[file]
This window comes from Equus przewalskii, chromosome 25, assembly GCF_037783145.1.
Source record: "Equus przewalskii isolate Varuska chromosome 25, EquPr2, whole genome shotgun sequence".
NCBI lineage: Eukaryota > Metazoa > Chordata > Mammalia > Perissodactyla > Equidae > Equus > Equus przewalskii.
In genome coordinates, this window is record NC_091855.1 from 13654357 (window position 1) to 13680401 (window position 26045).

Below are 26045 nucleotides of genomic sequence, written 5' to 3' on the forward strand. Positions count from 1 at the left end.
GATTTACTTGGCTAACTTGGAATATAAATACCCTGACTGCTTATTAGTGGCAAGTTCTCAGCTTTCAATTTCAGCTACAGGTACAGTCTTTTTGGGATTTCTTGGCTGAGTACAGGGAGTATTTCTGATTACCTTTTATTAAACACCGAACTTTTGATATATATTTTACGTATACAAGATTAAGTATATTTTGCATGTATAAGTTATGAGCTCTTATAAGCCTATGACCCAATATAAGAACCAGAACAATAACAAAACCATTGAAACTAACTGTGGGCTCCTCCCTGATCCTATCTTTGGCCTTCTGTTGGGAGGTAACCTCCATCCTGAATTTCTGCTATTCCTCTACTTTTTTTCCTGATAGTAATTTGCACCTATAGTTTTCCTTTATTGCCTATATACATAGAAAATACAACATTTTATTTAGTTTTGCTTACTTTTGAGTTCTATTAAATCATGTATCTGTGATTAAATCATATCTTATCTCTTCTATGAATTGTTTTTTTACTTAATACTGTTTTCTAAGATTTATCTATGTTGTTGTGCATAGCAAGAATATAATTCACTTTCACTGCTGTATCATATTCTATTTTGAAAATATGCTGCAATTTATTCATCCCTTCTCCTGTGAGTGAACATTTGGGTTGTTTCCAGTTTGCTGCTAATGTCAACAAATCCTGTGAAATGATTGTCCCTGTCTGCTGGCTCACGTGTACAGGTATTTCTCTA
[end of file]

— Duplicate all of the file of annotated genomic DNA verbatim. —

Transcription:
This window comes from Equus przewalskii, chromosome 25, assembly GCF_037783145.1.
Source record: "Equus przewalskii isolate Varuska chromosome 25, EquPr2, whole genome shotgun sequence".
NCBI lineage: Eukaryota > Metazoa > Chordata > Mammalia > Perissodactyla > Equidae > Equus > Equus przewalskii.
In genome coordinates, this window is record NC_091855.1 from 13654357 (window position 1) to 13680401 (window position 26045).

Below are 26045 nucleotides of genomic sequence, written 5' to 3' on the forward strand. Positions count from 1 at the left end.
GATTTACTTGGCTAACTTGGAATATAAATACCCTGACTGCTTATTAGTGGCAAGTTCTCAGCTTTCAATTTCAGCTACAGGTACAGTCTTTTTGGGATTTCTTGGCTGAGTACAGGGAGTATTTCTGATTACCTTTTATTAAACACCGAACTTTTGATATATATTTTACGTATACAAGATTAAGTATATTTTGCATGTATAAGTTATGAGCTCTTATAAGCCTATGACCCAATATAAGAACCAGAACAATAACAAAACCATTGAAACTAACTGTGGGCTCCTCCCTGATCCTATCTTTGGCCTTCTGTTGGGAGGTAACCTCCATCCTGAATTTCTGCTATTCCTCTACTTTTTTTCCTGATAGTAATTTGCACCTATAGTTTTCCTTTATTGCCTATATACATAGAAAATACAACATTTTATTTAGTTTTGCTTACTTTTGAGTTCTATTAAATCATGTATCTGTGATTAAATCATATCTTATCTCTTCTATGAATTGTTTTTTTACTTAATACTGTTTTCTAAGATTTATCTATGTTGTTGTGCATAGCAAGAATATAATTCACTTTCACTGCTGTATCATATTCTATTTTGAAAATATGCTGCAATTTATTCATCCCTTCTCCTGTGAGTGAACATTTGGGTTGTTTCCAGTTTGCTGCTAATGTCAACAAATCCTGTGAAATGATTGTCCCTGTCTGCTGGCTCACGTGTACAGGTATTTCTCTA